Pull the peel ply and look under... you will find mini craters and pin holes.

    The way to prevent this is to only apply epoxy to wood when the wood is cooling down, not when it is heating up.

    Edit: If those bumps are actually filled with resin only (and definitely no air - destroy one and find out), it's just a bad squeegee job on the peel ply application.
     
  7. querulant
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    querulant Junior Member

    -we did not destroy one or 2 bumps, but all of them. First carefully to see what was under them, but completely resin filled. Then we sanded all of them.

    And also on the melamine board we had the same problem! No outgassing for sure.

    The work area is stable in temperature. Variations of 2 degrees C at most.

    When ready with laminating and peelply the job looked fine, so I doubt it was a bad squeegee job.
     
  8. michael pierzga
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    michael pierzga Senior Member

    Hmm.. solid epoxy "Warts"...Hmm. And those warts in the picture are oriented in the same direction, almost wood grain like...Hmm...Hmmm...Hmmmm
     
  9. Manie B
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    Manie B Senior Member

    Well I dont know

    but another 2 cents worth

    I have used both polyester and nylon peelply and no difference
     
  10. querulant
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    querulant Junior Member

    I know where you are heading, but the same happens on the melamine board....
     
  11. rwatson
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    rwatson Senior Member

    Very strange indeed.

    The only strange thing i can think of if that you say you are adding epoxy to the outside of the peelply.

    That is a complete waste of time. Sure, peelply is slightly porous, but you wont get enough onto the laminate to make a difference to a dry layup by applying it over the top.

    Usually, when you are screeding the laminate with the peelply applied, and you notice you have a dry spot, there will be enough excess resin in nearby areas that you can 'scrape' over to that spot.

    If not, you must peel back the peelply ( often better to use a razor around the spot than lift the entire sheet of peelply), and re-apply resin at that point.

    The only thing I can think of is that you are somehow inducing the bubbles by your laying technique, especially if they are solid.

    I have achieved minor effects like this where I have not seen a wrinkle in the peelply, and been left with a big 'blob' trapped by the wrinkle.

    If the 'peelply' you are using is wrinkling from heat, or chemical action, it would create this effect. That would indicate that the stuff is not meant to be peelply.

    Just to recap - you should be laying the glass (are you using chopped strand matt ?) on the surface, applying the resin, rolling it thoroughly with a ribbed metal roller to make it translucent, then you lay the peelply, and use a squeegee on the peelply to move all excess resin from the centre of the job, out to the edges. In the process, the peelply will be sitting firmly on top of the fibreglass with very little resin between it and the peelply layer.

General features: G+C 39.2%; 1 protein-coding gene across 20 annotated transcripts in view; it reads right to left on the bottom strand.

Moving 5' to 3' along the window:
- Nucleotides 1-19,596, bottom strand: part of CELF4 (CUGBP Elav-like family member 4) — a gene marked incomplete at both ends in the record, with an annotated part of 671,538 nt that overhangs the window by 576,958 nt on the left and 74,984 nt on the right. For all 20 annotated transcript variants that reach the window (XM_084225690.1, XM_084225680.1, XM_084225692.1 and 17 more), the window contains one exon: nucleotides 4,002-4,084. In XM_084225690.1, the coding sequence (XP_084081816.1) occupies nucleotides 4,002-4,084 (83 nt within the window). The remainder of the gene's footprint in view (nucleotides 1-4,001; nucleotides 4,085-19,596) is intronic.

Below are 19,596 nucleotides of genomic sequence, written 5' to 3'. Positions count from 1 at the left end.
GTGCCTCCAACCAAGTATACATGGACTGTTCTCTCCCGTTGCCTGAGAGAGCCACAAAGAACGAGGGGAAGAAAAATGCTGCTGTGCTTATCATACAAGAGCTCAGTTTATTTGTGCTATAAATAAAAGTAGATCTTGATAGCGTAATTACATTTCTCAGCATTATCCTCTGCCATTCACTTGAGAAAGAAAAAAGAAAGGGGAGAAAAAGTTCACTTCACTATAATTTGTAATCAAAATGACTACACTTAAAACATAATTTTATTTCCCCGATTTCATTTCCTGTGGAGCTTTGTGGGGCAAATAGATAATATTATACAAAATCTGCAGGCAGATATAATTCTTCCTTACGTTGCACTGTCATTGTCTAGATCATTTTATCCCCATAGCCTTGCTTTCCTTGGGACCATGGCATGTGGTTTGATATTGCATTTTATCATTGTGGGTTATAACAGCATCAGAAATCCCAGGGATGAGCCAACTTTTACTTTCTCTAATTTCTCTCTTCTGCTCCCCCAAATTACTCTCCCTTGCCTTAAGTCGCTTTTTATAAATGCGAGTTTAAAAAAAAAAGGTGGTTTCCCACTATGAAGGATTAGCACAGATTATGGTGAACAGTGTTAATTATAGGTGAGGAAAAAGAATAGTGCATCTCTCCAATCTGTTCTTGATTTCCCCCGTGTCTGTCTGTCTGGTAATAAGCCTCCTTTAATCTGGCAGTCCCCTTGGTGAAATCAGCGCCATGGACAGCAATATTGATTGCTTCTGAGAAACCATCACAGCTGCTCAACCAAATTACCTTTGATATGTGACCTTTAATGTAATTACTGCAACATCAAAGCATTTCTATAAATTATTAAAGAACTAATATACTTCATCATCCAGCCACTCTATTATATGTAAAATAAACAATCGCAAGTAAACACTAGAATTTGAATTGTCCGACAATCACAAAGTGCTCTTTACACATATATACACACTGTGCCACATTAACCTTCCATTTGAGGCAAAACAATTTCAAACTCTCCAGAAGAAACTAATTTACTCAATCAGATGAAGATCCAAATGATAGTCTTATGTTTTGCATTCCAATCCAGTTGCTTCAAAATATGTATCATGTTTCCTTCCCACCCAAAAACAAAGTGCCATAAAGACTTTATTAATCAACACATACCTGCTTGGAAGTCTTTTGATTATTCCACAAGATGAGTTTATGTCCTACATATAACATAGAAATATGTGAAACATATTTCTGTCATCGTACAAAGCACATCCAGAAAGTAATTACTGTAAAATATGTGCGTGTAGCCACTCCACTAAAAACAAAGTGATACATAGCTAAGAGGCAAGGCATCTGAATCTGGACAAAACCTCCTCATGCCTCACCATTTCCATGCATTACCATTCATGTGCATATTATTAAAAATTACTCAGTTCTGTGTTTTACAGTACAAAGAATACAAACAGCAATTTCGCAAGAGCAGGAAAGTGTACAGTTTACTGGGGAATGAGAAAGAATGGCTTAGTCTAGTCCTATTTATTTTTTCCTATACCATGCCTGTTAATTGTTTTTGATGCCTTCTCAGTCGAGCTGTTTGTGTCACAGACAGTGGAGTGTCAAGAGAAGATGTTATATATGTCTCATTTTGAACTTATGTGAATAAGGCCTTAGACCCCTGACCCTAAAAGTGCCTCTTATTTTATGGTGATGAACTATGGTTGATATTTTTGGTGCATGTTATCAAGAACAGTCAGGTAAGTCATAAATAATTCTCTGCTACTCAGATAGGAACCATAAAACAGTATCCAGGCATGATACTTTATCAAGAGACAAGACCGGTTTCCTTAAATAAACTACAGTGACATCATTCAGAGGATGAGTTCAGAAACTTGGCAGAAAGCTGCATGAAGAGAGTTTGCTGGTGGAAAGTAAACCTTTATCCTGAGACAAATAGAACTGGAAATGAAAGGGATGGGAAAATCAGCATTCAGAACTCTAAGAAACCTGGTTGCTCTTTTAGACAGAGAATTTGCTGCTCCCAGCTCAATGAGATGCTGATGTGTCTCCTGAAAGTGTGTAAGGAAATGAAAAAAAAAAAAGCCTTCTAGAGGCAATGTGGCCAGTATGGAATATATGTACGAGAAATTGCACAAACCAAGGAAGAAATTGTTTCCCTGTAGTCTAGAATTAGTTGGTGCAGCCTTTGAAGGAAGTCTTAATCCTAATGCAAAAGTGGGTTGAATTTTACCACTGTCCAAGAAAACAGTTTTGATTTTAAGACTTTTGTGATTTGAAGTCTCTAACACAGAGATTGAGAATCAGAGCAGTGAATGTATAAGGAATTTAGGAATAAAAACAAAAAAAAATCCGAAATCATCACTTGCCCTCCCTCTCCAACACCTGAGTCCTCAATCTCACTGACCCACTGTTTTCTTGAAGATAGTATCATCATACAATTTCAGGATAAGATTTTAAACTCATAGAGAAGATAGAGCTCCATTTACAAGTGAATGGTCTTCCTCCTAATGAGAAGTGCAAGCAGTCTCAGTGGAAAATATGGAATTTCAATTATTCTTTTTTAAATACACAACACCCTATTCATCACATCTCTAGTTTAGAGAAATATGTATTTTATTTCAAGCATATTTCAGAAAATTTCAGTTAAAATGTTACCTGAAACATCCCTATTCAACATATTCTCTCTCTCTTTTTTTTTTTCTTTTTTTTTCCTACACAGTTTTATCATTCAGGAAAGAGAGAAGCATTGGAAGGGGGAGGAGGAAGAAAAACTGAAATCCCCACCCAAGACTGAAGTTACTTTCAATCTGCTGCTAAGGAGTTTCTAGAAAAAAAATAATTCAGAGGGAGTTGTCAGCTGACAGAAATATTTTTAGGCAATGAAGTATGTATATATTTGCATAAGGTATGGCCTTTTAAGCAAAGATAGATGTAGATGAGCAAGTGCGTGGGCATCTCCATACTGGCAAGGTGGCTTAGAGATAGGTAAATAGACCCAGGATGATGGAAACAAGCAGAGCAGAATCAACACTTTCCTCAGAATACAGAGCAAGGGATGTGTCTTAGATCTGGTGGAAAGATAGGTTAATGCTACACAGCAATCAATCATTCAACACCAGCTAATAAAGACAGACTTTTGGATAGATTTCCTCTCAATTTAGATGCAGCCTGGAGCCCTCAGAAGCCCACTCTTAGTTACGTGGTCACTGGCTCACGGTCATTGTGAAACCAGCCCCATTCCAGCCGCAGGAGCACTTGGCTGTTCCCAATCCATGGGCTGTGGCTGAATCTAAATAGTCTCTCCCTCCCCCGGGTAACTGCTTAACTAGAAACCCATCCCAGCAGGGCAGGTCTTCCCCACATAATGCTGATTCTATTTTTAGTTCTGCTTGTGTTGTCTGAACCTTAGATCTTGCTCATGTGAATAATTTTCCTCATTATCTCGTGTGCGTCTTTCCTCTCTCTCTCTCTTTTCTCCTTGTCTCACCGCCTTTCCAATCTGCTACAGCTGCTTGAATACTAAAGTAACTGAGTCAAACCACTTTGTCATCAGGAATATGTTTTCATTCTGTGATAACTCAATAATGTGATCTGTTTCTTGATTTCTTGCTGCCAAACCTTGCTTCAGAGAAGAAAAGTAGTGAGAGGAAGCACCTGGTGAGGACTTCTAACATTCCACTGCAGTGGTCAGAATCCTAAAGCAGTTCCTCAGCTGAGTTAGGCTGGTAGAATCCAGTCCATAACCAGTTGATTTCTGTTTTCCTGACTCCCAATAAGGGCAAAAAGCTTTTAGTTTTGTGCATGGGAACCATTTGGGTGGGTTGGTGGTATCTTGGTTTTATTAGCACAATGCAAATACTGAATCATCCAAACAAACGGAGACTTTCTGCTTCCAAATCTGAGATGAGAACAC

The effect you are getting is very, very non-typical
     
  12. CatBuilder

    CatBuilder Previous Member

    One more guess. Maybe you were sold some type of inferior peel ply that is puckering after being applied to wet resin?
     
  13. CatBuilder

    CatBuilder Previous Member

    Or the layup is shrinking a lot more than the usual 1% or so and pulling the peel ply with it.
     
  14. querulant
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    querulant Junior Member

    Thanks for the help.

    RWatson described the way we did the layups correctly. First create a near-perfect laminate, then apply peelply and use a squeegee to get this flat on the laminate. On some places you have just too little resin to saturate the peelply, but when squeegee-ing you always have some resin moving around, and can use that for better saturation. Still some spots needed extra resin. It does not seem that these areas caused more trouble. The bump-effect was all over the surface.

    The peelply was Airtech Econostich, and later Econoply G. I guess these do not count as cheap substitutes for the real stuff... The Econoply G was tried after recommendation by Airtech, although they had no explanation for the bumps.

    My thoughts at this moment are that the nylon was saturated with water (high humidity). After application, the epoxy pulled the water from the nylon, slightly shrinking the nylon, but in an uneven way.
    I am not sure why the polyester peelply gave similar results, however. Or does polyester (thermoplastic) also expand when getting wet?

    I will run a test with wet peelply (stored in a bucket with water, however above the water level) and with dry peelply (1h in an oven of 120 degrees C should be enough to dry it out) See what happens then.

    As I had this effect before, and no-one seems to be able to pinpoint the problem, I am determined to get to the bottom of this. I just want to understand.
     

  15. michael pierzga
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    michael pierzga Senior Member

    Sounds logical to investigte the peel ply. perhaps its changing shape ? Those warts certainly look to be oriented in a fabric or grain axis.